*I received an ecopy of this book via NetGalley. This has not influenced my review.*
So… this book sounded cool because tattoo magic! But it ended up not quite working for me.
One of my issues was that I didn’t understand the world. I know everyone complains about info dumping, but I need a little bit of explanation. I finally got some answers in the second half of the book or so, but there’s still a lot I’m unclear on. It seemed as though the vast majority of the population were either supernatural or had magic, and different types of magic were taught at colleges, but I have no idea if you have to born with an innate skill or if anyone can learn it. I also don’t know how many different types of magic/magicians there are or what any of them do except tattoo magicians and breakers (Isaiah was a weaver, but I still don’t understand what that meant). And I guess having magical animal tattoos inside of you was a common occurrence. Also, there was a council and a guild, but I don’t know what either of them did or were in charge of.
And because I didn’t understand what the council was or did, I didn’t understand why Dacian was so afraid of them finding out about his magic. It was such an important thing, Dacian didn’t want to get involved in the murders because he didn’t want to reveal his ink magic to anyone and was constantly thinking about how he had a bag packed and could flee to Europe… but I had no clue why.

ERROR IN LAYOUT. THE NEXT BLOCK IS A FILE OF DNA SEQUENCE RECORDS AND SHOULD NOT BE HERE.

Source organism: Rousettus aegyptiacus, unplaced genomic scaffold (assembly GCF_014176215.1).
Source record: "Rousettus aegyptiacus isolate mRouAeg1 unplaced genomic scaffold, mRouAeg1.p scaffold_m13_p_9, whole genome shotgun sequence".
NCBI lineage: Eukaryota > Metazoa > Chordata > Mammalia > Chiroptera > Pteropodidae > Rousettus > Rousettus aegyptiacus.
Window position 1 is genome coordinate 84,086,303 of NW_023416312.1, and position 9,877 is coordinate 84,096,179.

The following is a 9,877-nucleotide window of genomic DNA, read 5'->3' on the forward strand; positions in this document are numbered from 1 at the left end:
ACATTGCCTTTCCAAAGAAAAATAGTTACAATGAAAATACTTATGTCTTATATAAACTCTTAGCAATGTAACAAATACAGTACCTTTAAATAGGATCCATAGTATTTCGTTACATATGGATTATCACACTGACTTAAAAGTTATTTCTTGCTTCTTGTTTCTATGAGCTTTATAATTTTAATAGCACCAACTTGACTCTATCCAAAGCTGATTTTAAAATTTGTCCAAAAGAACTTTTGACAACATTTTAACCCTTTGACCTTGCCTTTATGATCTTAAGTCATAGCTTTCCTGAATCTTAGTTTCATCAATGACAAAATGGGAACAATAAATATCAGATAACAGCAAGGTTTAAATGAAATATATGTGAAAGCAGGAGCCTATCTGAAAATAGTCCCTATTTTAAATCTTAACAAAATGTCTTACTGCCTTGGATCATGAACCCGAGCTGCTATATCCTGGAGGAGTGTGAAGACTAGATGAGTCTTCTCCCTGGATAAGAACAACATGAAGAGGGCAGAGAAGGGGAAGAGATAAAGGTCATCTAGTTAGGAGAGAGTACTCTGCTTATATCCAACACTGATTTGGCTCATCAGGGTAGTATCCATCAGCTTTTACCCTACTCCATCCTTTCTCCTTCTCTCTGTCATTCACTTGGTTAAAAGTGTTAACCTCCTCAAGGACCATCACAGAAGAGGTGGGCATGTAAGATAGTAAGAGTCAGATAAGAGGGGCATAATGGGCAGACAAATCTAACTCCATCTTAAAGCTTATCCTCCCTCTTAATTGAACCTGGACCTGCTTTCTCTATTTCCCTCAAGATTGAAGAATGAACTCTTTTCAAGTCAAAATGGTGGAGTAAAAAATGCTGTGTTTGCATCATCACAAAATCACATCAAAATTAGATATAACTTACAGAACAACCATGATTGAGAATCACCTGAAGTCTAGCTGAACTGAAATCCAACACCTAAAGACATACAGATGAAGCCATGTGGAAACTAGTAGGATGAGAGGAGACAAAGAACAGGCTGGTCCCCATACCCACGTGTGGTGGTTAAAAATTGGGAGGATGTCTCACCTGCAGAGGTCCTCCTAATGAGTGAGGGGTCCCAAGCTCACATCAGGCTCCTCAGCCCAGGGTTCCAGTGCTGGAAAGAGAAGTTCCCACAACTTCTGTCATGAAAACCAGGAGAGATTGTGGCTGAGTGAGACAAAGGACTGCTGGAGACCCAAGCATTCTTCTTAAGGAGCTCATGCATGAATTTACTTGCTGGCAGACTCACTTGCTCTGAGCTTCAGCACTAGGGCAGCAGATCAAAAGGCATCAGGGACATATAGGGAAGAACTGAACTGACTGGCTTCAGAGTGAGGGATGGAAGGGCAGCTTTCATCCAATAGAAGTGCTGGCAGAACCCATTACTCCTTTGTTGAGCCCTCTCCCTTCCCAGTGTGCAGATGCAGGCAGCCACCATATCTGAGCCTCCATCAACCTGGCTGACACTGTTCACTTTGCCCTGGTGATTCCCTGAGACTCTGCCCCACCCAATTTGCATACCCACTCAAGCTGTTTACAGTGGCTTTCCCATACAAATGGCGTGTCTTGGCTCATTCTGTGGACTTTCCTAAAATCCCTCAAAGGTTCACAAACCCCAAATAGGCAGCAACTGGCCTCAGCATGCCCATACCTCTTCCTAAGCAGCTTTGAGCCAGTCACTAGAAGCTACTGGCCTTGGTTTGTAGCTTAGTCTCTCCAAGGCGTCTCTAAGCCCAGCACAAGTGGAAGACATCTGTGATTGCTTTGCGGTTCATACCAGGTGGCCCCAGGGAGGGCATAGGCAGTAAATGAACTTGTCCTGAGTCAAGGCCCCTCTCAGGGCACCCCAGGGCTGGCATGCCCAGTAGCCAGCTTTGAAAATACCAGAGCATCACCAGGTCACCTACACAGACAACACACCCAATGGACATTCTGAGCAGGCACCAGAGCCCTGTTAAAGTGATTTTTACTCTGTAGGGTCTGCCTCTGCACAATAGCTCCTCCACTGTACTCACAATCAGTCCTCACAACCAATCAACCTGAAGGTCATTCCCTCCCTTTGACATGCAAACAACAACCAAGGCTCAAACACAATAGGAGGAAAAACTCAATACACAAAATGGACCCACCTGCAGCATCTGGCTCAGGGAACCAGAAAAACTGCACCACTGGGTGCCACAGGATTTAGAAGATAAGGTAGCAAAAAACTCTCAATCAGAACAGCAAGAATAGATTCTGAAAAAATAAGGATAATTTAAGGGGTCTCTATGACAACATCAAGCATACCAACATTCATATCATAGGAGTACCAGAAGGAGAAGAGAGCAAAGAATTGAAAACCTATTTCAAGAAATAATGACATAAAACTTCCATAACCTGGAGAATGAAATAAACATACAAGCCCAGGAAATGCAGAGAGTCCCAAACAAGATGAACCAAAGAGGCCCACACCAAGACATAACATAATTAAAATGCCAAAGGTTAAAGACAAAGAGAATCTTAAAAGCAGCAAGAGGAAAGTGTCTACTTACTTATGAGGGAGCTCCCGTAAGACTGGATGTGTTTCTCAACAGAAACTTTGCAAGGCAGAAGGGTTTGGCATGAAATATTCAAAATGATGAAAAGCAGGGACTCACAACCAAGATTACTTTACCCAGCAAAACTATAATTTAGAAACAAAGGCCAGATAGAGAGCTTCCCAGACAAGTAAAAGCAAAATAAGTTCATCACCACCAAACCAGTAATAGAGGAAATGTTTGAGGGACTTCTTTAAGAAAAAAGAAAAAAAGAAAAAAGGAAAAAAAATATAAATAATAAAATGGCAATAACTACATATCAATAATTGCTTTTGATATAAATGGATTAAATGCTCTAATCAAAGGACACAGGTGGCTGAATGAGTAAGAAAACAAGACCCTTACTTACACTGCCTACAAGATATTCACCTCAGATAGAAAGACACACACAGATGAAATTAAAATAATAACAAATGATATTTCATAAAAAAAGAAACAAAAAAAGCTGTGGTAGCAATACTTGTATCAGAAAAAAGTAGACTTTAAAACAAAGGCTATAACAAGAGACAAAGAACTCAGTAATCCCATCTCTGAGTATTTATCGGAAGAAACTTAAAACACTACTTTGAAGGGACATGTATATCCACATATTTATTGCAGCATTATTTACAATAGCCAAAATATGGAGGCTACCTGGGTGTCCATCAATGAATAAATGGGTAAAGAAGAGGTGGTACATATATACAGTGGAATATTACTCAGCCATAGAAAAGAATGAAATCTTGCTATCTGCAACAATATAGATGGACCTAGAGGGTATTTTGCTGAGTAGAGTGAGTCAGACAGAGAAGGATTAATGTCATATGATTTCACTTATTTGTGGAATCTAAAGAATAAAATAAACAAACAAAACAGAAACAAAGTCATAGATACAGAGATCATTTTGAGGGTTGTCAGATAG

It also seemed like the author was trying to put more meaning into every relationship than was actually there. And there was so much… touching. Not that I have an issue with affection between characters in books, but this felt forced. Caressing and kissing wrists and brushing fingers over lips and rubbing thumbs over wrists/knuckles and cupping faces—between Dacian and Keirn, between Dacian and Isaiah even when they’d just met, even Ethan got in on the lip touching action at one point.
On a similar note, none of the characters felt three-dimensional. Isaiah was the scrawny-but-feisty stereotype, Vyx was kind of the same but female, Ethan was the flirtatious jerk who was actually a good guy, etc. Dacian was the only one who came close to being realistic.
Also, it took long time for anything to really happen. And then the resolution came suddenly and easily and was kind of anticlimactic. At least there was a solid resolution to the problem of this book though (with an opening for the series to continue). And I would still say this was more of a plot-driven than character-driven book.
Lastly, this is one of those nitpicky things, but I have never in my life called someone or been called or heard anyone refer to their friend as “old friend.” Like, “Thank you, old friend.” “I’m sorry, old friend.” It just grated on me until, every time it was used, I would cringe and get twitchy.
Oh! It’s probably also worth mentioning as a positive thing for anyone who likes reading about pets that there were lots of animals since Dacian had a cat and a snake (tattoos, but they came to life as corporeal things) and Keirn had a fox.
Overall, despite all my complaints, I wouldn’t say this was a bad book, and Dacian wasn’t an unlikeable character, but the characters didn’t feel real to me, and I had a hard time getting into the story.
Urban fantasy fans looking for something plot-driven and uncomplicated.